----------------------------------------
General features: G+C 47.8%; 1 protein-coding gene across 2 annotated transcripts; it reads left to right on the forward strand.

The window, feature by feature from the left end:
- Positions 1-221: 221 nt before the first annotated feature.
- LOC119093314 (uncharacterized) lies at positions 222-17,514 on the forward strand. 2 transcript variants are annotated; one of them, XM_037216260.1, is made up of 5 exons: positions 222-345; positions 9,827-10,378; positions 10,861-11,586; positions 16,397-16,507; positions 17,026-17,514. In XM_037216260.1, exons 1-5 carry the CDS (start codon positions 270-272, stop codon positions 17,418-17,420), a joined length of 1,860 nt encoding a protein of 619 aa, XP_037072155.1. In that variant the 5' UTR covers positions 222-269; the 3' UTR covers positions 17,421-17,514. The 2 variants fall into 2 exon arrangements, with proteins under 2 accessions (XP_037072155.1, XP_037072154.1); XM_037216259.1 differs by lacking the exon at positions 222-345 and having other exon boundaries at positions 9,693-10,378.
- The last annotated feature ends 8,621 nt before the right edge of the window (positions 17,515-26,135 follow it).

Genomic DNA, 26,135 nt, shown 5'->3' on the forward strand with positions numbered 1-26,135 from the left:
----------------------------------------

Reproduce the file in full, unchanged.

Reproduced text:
General features: G+C 47.8%; 1 protein-coding gene across 2 annotated transcripts; it reads left to right on the forward strand.

The window, feature by feature from the left end:
- Positions 1-221: 221 nt before the first annotated feature.
- LOC119093314 (uncharacterized) lies at positions 222-17,514 on the forward strand. 2 transcript variants are annotated; one of them, XM_037216260.1, is made up of 5 exons: positions 222-345; positions 9,827-10,378; positions 10,861-11,586; positions 16,397-16,507; positions 17,026-17,514. In XM_037216260.1, exons 1-5 carry the CDS (start codon positions 270-272, stop codon positions 17,418-17,420), a joined length of 1,860 nt encoding a protein of 619 aa, XP_037072155.1. In that variant the 5' UTR covers positions 222-269; the 3' UTR covers positions 17,421-17,514. The 2 variants fall into 2 exon arrangements, with proteins under 2 accessions (XP_037072155.1, XP_037072154.1); XM_037216259.1 differs by lacking the exon at positions 222-345 and having other exon boundaries at positions 9,693-10,378.
- The last annotated feature ends 8,621 nt before the right edge of the window (positions 17,515-26,135 follow it).

Genomic DNA, 26,135 nt, shown 5'->3' on the forward strand with positions numbered 1-26,135 from the left: